In Allegheny County, Pennsylvania, a group of judge candidates known as the “Slate of Eight” are running on a promise to scale back the reach of the criminal legal system and promote alternatives to incarceration in the 1.2 million person county, which includes Pittsburgh, reported The Appeal.
Their campaigns for seats on the County’s Court of Common Pleas—the primary trial court for criminal, civil, and family cases—could bring overwhelming change not only to that court but also to lower courts whose procedural rules are set by Common Pleas judges.
“This is an opportunity to be transformative in terms of how our courts look, how our courts feel for the public, and the types of policy reforms that can be implemented,” said Tiffany Sizemore, a professor at Duquesne University School of Law and former public defender who is part of the Slate of Eight.
The Slate of Eight moniker comes from grassroots racial justice organizations that teamed up to decide who to endorse out of a pool of more than 30 candidates. The groups are planning to mount major volunteer mobilizations on behalf of their chosen candidates in the run-up to the May 18 Democratic primary.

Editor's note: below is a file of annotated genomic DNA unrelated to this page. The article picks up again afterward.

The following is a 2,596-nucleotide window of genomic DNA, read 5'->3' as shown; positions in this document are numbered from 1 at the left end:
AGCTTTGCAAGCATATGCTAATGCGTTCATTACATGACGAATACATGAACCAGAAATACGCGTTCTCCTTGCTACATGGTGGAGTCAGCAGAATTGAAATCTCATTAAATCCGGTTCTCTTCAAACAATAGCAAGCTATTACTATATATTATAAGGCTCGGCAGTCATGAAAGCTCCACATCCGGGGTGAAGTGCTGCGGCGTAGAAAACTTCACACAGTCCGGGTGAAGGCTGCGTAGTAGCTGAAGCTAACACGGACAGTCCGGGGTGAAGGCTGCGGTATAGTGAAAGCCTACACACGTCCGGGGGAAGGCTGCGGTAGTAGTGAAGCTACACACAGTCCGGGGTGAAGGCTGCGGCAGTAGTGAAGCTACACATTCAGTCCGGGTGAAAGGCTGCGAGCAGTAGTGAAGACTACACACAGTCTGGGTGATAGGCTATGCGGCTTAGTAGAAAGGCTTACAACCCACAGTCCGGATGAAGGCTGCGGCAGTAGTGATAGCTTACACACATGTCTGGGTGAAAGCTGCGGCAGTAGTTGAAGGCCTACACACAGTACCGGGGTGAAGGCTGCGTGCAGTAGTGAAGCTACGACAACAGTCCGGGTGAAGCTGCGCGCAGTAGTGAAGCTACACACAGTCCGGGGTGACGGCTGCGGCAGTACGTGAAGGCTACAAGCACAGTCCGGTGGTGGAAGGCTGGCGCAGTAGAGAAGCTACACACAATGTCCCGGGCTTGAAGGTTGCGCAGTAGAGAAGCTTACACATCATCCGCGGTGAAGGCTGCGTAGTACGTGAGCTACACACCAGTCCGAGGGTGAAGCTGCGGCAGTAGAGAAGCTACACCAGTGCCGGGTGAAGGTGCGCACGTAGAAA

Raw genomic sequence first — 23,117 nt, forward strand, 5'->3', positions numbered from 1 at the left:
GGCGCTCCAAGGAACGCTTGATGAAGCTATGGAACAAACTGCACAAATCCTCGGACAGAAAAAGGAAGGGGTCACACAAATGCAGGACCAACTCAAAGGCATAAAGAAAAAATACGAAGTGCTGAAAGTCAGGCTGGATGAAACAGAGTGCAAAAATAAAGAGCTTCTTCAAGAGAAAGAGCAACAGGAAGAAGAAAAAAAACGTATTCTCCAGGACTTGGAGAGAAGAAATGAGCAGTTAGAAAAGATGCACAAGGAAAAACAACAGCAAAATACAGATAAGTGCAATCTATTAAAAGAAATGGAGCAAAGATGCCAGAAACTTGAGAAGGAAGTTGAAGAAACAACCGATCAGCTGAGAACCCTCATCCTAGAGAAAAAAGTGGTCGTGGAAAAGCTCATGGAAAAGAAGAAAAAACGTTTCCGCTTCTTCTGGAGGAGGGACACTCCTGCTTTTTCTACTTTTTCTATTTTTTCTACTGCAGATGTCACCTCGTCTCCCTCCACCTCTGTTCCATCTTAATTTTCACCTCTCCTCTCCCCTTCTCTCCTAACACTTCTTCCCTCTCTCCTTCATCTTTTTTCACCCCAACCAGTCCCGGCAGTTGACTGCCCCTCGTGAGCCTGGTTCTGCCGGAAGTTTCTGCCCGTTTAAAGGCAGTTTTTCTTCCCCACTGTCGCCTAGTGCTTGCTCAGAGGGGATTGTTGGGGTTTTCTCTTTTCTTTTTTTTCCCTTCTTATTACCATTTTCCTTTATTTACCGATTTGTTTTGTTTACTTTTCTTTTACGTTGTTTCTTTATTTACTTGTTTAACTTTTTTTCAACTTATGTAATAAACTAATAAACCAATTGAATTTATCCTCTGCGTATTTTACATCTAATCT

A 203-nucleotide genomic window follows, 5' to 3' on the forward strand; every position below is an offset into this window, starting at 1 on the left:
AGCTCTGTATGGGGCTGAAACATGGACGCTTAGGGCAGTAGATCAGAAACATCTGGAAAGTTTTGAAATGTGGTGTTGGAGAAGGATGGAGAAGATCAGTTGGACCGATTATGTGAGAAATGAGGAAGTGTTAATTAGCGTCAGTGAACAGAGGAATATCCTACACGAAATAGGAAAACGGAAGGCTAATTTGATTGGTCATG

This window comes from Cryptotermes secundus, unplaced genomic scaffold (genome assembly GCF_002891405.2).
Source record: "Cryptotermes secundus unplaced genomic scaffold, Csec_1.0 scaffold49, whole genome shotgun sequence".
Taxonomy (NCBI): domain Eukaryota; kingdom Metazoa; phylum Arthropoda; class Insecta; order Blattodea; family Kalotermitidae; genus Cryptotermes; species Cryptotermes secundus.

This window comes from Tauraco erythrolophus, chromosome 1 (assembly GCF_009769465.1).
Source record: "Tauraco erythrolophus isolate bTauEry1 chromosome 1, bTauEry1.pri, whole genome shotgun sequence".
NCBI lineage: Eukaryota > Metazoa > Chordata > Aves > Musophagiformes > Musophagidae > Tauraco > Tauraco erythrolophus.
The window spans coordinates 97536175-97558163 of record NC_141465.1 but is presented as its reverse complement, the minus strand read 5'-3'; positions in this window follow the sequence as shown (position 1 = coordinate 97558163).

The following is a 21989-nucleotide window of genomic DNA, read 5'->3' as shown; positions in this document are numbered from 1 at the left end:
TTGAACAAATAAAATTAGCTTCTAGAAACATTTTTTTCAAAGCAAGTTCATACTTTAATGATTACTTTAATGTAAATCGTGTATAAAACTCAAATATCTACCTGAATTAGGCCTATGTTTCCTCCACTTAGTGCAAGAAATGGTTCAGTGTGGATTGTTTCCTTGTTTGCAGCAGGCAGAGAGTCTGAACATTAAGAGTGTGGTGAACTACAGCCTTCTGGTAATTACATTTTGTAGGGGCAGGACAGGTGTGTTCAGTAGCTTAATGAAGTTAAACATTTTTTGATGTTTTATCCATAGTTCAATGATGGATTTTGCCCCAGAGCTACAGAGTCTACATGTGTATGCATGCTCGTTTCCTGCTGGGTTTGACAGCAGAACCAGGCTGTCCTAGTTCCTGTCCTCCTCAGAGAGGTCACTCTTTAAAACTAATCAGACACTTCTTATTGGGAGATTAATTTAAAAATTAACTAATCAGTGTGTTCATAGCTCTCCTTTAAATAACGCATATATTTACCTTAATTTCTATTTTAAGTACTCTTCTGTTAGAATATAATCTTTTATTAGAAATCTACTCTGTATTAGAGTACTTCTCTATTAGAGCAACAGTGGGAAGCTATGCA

Nicola Henry-Taylor, Lisa Middleman, Mik Pappas, Zeke Rediker, Giuseppe Rosselli, Chelsa Wagner, and Wrenna Watson round out the slate; most are criminal defense lawyers or former public defenders. Organizers supporting the slate say they chose these candidates because of their commitment to reforms like reducing the use of cash bail, curtailing long sentences, diverting drug cases, and limiting the involvement of minors with the criminal legal system.
“The slate candidates all understand how mass incarceration is one of the leading issues in this country, that the issue of mass incarceration is a national embarrassment,” Wasi Mohamed, a founding organizer with UNITE, one of the organizations that endorsed the slate, told The Appeal: Political Report.
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